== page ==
Endangered wildlife rescued and released in Cadiz

DENR-CENRO Cadiz has successfully returned three Visayan leopard cats to their natural habitat.

These wildcats, known locally as “Maral,” were rescued from a sugarcane field in Hacienda Labinay, Cadiz City, thanks to the efforts of local resident Mr. Margarito Sabino.

After a thorough veterinary check-up, the leopard cats were released on March 14, 2024, into a forested area in Sitio Cotcot, Brgy. Mabini, Cadiz City.

This species, which feeds on small mammals, birds, and insects, is endemic to the Visayan islands and is currently vulnerable to extinction, as stated in the DENR Administrative Order No. 2019-09.

The release was led by the Wildlife Unit Head Rezel Purisima and Field Technician I Chelo Abelo, underlining the region’s commitment to preserving its unique biodiversity.

Regional Executive Director Livino B. Duran stressed the collective duty to protect such endemic species, which symbolize Western Visayas’ biodiversity. He emphasized the importance of safeguarding their habitats for the welfare of future generations.

In a separate but equally significant conservation effort, DENR-CENRO Cadiz, along with City ENRO Cadiz, rescued a reticulated python from the Cadiz City Commercial Port on March 7, 2024.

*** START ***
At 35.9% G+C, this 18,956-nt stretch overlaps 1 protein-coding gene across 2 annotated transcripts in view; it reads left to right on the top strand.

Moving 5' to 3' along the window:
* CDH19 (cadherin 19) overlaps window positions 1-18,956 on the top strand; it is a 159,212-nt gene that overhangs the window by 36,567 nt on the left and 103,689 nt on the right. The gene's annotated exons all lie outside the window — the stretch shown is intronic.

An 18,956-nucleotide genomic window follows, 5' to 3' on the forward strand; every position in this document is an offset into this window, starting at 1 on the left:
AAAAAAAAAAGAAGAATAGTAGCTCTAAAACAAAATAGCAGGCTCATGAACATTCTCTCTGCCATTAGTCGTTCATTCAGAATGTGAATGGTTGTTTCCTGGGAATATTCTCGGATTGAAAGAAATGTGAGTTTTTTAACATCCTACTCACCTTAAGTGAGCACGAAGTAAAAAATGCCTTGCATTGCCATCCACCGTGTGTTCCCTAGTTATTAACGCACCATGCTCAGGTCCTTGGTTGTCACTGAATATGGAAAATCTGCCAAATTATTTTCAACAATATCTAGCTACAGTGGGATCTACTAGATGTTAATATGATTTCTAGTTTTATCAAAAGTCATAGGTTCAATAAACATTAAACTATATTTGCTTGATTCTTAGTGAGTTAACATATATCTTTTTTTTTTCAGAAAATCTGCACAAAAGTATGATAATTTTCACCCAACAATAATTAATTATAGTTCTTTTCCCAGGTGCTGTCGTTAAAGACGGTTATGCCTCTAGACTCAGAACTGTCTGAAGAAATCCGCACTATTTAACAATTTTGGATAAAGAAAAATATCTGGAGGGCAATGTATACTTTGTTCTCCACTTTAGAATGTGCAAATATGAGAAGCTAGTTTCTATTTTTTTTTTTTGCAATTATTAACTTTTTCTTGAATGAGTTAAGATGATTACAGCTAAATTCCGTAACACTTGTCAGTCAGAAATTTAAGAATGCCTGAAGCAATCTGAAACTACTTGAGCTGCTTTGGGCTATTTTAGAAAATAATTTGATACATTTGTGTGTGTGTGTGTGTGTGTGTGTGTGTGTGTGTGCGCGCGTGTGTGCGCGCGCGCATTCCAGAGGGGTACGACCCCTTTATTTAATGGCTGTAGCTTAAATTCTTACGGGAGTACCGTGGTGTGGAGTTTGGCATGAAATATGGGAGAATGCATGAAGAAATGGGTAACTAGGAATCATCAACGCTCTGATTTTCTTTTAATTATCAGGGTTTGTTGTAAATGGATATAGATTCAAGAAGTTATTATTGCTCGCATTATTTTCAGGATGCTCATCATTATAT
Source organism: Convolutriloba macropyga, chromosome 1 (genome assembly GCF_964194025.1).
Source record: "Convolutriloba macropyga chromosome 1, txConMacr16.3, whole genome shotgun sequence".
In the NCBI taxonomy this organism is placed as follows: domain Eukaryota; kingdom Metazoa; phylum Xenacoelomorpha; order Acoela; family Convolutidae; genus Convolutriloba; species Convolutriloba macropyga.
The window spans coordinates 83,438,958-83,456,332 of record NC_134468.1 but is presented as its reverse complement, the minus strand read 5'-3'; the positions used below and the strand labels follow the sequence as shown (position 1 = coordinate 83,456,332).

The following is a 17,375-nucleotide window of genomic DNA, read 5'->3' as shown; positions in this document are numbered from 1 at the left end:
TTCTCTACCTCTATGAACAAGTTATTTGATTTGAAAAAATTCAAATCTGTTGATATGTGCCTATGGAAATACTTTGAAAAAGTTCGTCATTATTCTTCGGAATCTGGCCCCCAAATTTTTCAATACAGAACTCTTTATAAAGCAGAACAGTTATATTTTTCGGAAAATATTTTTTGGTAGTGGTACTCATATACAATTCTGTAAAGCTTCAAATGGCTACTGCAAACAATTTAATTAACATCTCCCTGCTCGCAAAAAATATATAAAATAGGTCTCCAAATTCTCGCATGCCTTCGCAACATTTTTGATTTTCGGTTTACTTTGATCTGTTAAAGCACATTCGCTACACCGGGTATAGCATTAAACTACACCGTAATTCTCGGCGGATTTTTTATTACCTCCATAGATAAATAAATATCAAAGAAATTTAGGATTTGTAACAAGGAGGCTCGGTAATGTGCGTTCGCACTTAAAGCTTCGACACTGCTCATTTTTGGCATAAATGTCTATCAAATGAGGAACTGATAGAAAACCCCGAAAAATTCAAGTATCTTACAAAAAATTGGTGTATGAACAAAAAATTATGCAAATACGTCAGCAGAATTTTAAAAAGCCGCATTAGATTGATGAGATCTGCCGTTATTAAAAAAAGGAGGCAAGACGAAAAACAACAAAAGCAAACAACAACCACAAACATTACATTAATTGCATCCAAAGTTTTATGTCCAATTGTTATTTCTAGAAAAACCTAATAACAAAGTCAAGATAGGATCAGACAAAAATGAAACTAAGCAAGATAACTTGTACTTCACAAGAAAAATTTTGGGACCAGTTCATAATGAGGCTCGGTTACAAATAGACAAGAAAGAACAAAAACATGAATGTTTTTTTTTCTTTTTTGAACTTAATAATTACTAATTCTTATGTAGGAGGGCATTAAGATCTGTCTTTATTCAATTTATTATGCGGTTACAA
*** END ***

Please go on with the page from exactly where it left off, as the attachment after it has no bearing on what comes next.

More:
The juvenile male snake, which measured two meters in length, was found to be in good condition and exhibited no injuries.

 

The reticulated python, noted for being the world’s largest snake species and native to South and Southeast Asia, is considered at risk of disappearing within 5-100 years, as per the same DENR order.

The rescue operation was swiftly conducted by a dedicated team upon notification by Mr. Joseph Caceres of the City Environment and Natural Resources Office-Cadiz.

Director Duran highlighted the crucial role snakes play in maintaining ecological balance across various ecosystems. He urged the public not to harm these creatures but to report any sightings to the authorities for proper handling and conservation efforts.

These actions by DENR-CENRO Cadiz are part of a broader initiative to conserve wildlife and reflect the ongoing efforts to protect and rehabilitate endangered species within the Philippines.

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